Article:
How to evaluate your client base for MTDby
Do practitioners know enough about their clients to map out their MTD ITSA transition plans? TaxCalc offers some practical advice on how to fill in any gaps.
The latest software supplier to offer up a guide to preparing for Making Tax Digital (MTD) is TaxCalc. But chief marketing officer Andy North said his motives for publishing the guide weren’t just to sell more software. “A lot of advice being put out around MTD was to ‘Worry about your tech stack’ and ‘Think about your pricing’. But there was very little to explain exactly how to tackle these problems,” he told AccountingWEB.
“We know that many accountants lack anything like a clear vision for what decisions they need to make in the run-up to April 2024. We wanted to lay out a ‘what you need to do’ approach to each problem and, most importantly, in what order.”
Breaking down your client base
Deciding what services to offer to which clients is a vital first step that any practice needs to think through.
Most firms know many clients are sole traders, how many are partnerships and how many are limited companies. For MTD for income tax (ITSA), these groups need to be further divided into those who will and won’t be brought into the new reporting regime, their digital readiness and how much support they are likely to need.
Key client information
The “brains trust” of TaxCalc practitioners who contributed to the guide identified key pieces of client information you need to ensure you have complete visibility over MTD planning. These criteria include:
1. Digital start date
From 6 April 2024 all sole traders and property landlords who were in business prior to 6 April 2023 will have to file quarterly income and expenses statements under MTD. Sole traders and property landlords who start up after that date will have to move into MTD in their third tax year of trade. Partnerships get an extra year and start in April 2025, while limited companies will be brought into the regime at a later date.
2. Accounting year end
Under the planned basis period reforms, quarterly submission periods will now be the same for all businesses under MTD ITSA, irrespective of their accounting year end date. There will be a transitional period and ongoing apportionment for any clients not using a tax year end. Identifying those clients now will allow you to decide whether they would be better off continuing with their current year end, or switching to 5 April for the 2023–24 tax year.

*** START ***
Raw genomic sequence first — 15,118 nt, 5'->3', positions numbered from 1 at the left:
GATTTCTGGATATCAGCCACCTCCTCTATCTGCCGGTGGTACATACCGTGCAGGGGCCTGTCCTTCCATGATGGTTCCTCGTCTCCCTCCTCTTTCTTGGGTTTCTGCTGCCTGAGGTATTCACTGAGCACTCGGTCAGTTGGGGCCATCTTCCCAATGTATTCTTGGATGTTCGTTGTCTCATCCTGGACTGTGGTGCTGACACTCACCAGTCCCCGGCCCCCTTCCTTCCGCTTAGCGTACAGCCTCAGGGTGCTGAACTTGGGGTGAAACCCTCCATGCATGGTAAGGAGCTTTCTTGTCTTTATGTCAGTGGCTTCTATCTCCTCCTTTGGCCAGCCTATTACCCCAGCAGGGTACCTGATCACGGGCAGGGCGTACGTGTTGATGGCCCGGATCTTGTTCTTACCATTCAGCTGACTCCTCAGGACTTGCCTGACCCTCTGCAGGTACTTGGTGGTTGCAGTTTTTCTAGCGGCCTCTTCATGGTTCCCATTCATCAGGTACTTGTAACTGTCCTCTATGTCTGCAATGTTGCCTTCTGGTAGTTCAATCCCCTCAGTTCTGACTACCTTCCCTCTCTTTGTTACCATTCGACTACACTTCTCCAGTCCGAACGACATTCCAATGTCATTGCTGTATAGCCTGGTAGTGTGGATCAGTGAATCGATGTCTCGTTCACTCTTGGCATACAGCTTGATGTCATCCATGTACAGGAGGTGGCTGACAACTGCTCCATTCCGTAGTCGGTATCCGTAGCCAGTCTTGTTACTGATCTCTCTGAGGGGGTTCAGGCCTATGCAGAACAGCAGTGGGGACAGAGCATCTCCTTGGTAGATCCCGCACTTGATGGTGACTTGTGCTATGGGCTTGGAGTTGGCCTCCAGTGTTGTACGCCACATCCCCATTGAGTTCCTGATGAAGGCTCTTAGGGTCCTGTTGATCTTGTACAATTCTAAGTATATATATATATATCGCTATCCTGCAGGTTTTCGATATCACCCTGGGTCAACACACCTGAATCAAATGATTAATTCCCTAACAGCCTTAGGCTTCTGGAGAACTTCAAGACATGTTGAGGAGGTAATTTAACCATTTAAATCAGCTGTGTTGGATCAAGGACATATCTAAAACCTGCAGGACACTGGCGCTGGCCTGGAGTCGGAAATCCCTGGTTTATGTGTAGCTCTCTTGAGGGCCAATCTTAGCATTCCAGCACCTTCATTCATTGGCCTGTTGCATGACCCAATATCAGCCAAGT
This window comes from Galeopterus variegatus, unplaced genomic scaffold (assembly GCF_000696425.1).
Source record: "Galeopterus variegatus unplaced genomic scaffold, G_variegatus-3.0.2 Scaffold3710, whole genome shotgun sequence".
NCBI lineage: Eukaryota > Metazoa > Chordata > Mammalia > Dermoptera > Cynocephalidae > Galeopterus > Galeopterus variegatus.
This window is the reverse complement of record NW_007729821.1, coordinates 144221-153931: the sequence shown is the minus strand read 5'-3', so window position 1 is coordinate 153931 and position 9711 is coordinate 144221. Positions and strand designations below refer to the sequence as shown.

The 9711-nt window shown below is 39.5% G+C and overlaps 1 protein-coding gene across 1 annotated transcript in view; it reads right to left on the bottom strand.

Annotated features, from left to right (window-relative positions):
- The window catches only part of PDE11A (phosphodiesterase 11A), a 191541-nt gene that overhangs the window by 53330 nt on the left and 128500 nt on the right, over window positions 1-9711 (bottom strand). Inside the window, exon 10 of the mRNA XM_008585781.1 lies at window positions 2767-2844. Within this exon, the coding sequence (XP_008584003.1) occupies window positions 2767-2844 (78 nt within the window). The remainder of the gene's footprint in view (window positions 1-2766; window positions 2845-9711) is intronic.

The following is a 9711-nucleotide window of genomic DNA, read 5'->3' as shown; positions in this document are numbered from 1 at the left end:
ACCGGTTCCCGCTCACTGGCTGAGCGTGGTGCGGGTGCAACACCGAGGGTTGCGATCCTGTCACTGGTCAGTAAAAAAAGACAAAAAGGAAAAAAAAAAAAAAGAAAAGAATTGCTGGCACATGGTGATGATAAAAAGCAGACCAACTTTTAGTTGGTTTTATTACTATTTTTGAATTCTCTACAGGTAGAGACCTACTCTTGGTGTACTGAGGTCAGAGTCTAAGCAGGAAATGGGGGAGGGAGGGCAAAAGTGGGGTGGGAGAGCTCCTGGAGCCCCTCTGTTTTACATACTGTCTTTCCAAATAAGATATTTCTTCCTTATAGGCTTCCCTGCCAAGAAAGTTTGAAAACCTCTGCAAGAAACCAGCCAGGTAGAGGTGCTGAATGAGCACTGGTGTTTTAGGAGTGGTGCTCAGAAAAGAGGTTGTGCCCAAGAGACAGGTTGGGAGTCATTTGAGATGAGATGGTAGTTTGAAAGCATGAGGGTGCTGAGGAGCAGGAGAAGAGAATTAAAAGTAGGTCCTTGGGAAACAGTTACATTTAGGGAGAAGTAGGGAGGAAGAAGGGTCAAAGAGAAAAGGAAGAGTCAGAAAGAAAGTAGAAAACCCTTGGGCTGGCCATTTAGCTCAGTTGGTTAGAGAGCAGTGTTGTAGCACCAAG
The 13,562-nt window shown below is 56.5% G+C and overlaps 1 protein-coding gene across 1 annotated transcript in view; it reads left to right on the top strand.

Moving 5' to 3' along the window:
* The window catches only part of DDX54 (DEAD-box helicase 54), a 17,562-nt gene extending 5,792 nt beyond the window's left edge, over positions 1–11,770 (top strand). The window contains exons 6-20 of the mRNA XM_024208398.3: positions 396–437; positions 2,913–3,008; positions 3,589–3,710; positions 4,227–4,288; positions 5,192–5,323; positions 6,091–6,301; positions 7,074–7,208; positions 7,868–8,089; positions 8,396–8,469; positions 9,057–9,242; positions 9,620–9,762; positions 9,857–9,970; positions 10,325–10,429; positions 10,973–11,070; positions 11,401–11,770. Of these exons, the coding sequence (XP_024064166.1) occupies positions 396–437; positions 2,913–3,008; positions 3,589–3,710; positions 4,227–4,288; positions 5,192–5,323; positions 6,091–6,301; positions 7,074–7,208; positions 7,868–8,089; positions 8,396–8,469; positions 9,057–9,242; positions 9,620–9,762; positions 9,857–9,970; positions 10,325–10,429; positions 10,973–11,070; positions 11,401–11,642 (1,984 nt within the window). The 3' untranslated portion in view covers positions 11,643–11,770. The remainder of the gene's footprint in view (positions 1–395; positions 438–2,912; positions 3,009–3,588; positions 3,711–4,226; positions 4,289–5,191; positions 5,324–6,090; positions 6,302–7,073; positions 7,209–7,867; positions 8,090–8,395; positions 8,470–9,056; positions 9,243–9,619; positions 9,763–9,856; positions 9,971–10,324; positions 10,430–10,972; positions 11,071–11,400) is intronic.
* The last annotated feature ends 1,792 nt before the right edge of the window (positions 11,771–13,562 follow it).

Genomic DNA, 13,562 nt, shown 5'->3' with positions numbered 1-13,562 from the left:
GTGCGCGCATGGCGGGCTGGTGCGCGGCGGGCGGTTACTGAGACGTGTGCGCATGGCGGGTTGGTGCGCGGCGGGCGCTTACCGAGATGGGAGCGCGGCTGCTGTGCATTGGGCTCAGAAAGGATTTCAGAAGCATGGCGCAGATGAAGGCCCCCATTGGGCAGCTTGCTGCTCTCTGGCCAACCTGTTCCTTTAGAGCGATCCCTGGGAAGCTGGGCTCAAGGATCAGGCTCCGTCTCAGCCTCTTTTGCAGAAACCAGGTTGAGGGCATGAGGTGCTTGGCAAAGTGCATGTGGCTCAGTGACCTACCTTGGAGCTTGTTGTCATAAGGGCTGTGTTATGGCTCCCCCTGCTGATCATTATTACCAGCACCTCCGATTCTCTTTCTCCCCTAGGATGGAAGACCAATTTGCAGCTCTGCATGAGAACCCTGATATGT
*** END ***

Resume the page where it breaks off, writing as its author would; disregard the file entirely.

3. Exempted clients
These clients fall into two groups – those whose combined business and property income is below £10,000 and those who HMRC accepts are unable to keep digital records due to age, disability, location, religion or other reason.
4. Digital readiness
Like MTD for VAT, MTD ITSA requires business records to be kept digitally and filed using functional compatible software. If clients don’t keep formal records or maintain their books on a good old-fashioned manual ledger, they are clearly not digitally ready and may require further support. An important consideration is whether they are keeping their records up to date with sufficient regularity to meet the quarterly reporting requirement. If they aren’t VAT-registered, some clients may update their records once a year in order to prepare the end of year accounts and tax return. That won’t be possible under MTD and, again, those clients should be identified as not yet being digitally ready.
5. Financial tech-savviness
Aptitude for financial technology was identified by the TaxCalc practitioners as an essential factor. They classified clients in three groups on this measure:
- Tech Happy: if not already keeping records digitally, these will be easy to convert.
- Tech Apprehensive: will get there with a bit of persuasion.
- Tech Averse: either will not engage at all or will take a lot of handholding.
You may decide that your Tech Averse clients must take your full bookkeeping service if they are to remain clients, or consider whether to support Tech Averse clients at all, or at least not take on any new ones.
There is no doubt that for many clients MTD ITSA is going to present a big shift in their working relationship with you. Clients that you only hear from once a year are now going to have to interact with you at least every three months. For some clients, that may be a lot more proximity to you than they had ever wanted or anticipated!
TaxCalc director of product compliance and guide author Dean Shepherd urged practitioners to overcome any reluctance and consider using MTD ITSA as an opportunity to gain a greater awareness of their clients and their needs.
“If you aren’t interacting with them every month, why not? If they’re not using digital tools already, why not? If there are benefits for both them and you in taking them on a digital journey, irrespective of MTD ITSA, then kick off that journey now,” he urged.
Download the full TaxCalc SimpleStep® Guide to MTD Readiness for more practical advice like this.
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AccountingWEB’s Editor at large has been with the site since 1999, rising from news editor to editor in chief, global editor and head of insight. As a roving editor, he continues to investigate the profession's use of technology around the world. He devotes his spare time to technology history and an oddball collection of stringed instruments...